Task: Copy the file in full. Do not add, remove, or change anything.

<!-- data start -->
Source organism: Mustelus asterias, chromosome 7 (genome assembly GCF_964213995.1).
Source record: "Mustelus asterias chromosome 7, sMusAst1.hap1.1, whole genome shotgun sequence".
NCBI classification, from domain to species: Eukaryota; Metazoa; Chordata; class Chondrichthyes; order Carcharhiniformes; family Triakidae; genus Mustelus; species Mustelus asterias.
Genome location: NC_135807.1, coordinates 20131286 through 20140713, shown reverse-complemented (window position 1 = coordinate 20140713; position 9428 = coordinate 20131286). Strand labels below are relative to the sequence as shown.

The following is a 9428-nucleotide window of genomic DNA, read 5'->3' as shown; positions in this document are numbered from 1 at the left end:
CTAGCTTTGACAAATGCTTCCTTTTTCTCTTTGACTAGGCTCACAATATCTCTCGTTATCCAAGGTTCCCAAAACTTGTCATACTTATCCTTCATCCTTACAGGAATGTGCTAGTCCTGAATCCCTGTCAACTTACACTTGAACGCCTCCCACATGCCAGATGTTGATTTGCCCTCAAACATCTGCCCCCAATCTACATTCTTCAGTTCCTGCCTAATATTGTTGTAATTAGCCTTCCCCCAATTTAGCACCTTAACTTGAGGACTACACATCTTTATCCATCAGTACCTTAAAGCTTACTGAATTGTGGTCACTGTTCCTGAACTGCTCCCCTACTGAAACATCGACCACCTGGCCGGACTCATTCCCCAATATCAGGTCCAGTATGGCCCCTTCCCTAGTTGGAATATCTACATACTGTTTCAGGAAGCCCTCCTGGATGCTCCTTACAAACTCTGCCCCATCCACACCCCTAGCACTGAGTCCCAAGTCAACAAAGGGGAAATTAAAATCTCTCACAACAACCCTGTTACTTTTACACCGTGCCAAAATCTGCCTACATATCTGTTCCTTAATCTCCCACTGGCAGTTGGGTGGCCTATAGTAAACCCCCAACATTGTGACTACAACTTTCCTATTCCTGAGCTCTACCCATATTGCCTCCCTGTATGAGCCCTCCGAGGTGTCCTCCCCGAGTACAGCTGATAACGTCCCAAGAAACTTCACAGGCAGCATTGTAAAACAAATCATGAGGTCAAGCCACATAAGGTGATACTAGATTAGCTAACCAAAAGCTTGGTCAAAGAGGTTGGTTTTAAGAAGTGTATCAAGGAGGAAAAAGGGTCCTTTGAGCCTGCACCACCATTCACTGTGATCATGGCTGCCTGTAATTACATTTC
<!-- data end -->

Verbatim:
Source organism: Mustelus asterias, chromosome 7 (genome assembly GCF_964213995.1).
Source record: "Mustelus asterias chromosome 7, sMusAst1.hap1.1, whole genome shotgun sequence".
NCBI classification, from domain to species: Eukaryota; Metazoa; Chordata; class Chondrichthyes; order Carcharhiniformes; family Triakidae; genus Mustelus; species Mustelus asterias.
Genome location: NC_135807.1, coordinates 20131286 through 20140713, shown reverse-complemented (window position 1 = coordinate 20140713; position 9428 = coordinate 20131286). Strand labels below are relative to the sequence as shown.

The following is a 9428-nucleotide window of genomic DNA, read 5'->3' as shown; positions in this document are numbered from 1 at the left end:
CTAGCTTTGACAAATGCTTCCTTTTTCTCTTTGACTAGGCTCACAATATCTCTCGTTATCCAAGGTTCCCAAAACTTGTCATACTTATCCTTCATCCTTACAGGAATGTGCTAGTCCTGAATCCCTGTCAACTTACACTTGAACGCCTCCCACATGCCAGATGTTGATTTGCCCTCAAACATCTGCCCCCAATCTACATTCTTCAGTTCCTGCCTAATATTGTTGTAATTAGCCTTCCCCCAATTTAGCACCTTAACTTGAGGACTACACATCTTTATCCATCAGTACCTTAAAGCTTACTGAATTGTGGTCACTGTTCCTGAACTGCTCCCCTACTGAAACATCGACCACCTGGCCGGACTCATTCCCCAATATCAGGTCCAGTATGGCCCCTTCCCTAGTTGGAATATCTACATACTGTTTCAGGAAGCCCTCCTGGATGCTCCTTACAAACTCTGCCCCATCCACACCCCTAGCACTGAGTCCCAAGTCAACAAAGGGGAAATTAAAATCTCTCACAACAACCCTGTTACTTTTACACCGTGCCAAAATCTGCCTACATATCTGTTCCTTAATCTCCCACTGGCAGTTGGGTGGCCTATAGTAAACCCCCAACATTGTGACTACAACTTTCCTATTCCTGAGCTCTACCCATATTGCCTCCCTGTATGAGCCCTCCGAGGTGTCCTCCCCGAGTACAGCTGATAACGTCCCAAGAAACTTCACAGGCAGCATTGTAAAACAAATCATGAGGTCAAGCCACATAAGGTGATACTAGATTAGCTAACCAAAAGCTTGGTCAAAGAGGTTGGTTTTAAGAAGTGTATCAAGGAGGAAAAAGGGTCCTTTGAGCCTGCACCACCATTCACTGTGATCATGGCTGCCTGTAATTACATTTC